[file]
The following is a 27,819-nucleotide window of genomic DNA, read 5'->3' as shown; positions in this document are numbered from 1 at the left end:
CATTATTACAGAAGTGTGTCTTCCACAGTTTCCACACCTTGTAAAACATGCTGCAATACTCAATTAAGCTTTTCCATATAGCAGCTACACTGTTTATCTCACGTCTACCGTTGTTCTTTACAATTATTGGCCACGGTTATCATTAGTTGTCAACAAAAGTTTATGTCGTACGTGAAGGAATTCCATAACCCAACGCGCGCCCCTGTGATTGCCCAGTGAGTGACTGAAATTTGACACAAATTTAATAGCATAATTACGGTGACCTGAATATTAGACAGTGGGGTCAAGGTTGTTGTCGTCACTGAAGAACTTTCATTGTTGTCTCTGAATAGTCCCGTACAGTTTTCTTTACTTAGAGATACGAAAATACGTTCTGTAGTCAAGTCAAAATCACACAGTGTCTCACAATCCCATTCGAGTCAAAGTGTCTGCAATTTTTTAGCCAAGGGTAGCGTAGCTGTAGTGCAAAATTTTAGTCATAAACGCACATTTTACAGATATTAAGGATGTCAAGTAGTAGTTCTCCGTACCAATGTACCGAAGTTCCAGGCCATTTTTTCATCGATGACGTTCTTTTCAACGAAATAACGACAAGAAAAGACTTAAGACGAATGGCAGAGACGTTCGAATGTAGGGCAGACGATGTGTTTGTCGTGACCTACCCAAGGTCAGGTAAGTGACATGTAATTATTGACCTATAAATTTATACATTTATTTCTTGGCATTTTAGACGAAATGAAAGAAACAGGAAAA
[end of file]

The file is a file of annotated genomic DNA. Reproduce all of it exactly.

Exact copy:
The following is a 27,819-nucleotide window of genomic DNA, read 5'->3' as shown; positions in this document are numbered from 1 at the left end:
CATTATTACAGAAGTGTGTCTTCCACAGTTTCCACACCTTGTAAAACATGCTGCAATACTCAATTAAGCTTTTCCATATAGCAGCTACACTGTTTATCTCACGTCTACCGTTGTTCTTTACAATTATTGGCCACGGTTATCATTAGTTGTCAACAAAAGTTTATGTCGTACGTGAAGGAATTCCATAACCCAACGCGCGCCCCTGTGATTGCCCAGTGAGTGACTGAAATTTGACACAAATTTAATAGCATAATTACGGTGACCTGAATATTAGACAGTGGGGTCAAGGTTGTTGTCGTCACTGAAGAACTTTCATTGTTGTCTCTGAATAGTCCCGTACAGTTTTCTTTACTTAGAGATACGAAAATACGTTCTGTAGTCAAGTCAAAATCACACAGTGTCTCACAATCCCATTCGAGTCAAAGTGTCTGCAATTTTTTAGCCAAGGGTAGCGTAGCTGTAGTGCAAAATTTTAGTCATAAACGCACATTTTACAGATATTAAGGATGTCAAGTAGTAGTTCTCCGTACCAATGTACCGAAGTTCCAGGCCATTTTTTCATCGATGACGTTCTTTTCAACGAAATAACGACAAGAAAAGACTTAAGACGAATGGCAGAGACGTTCGAATGTAGGGCAGACGATGTGTTTGTCGTGACCTACCCAAGGTCAGGTAAGTGACATGTAATTATTGACCTATAAATTTATACATTTATTTCTTGGCATTTTAGACGAAATGAAAGAAACAGGAAAA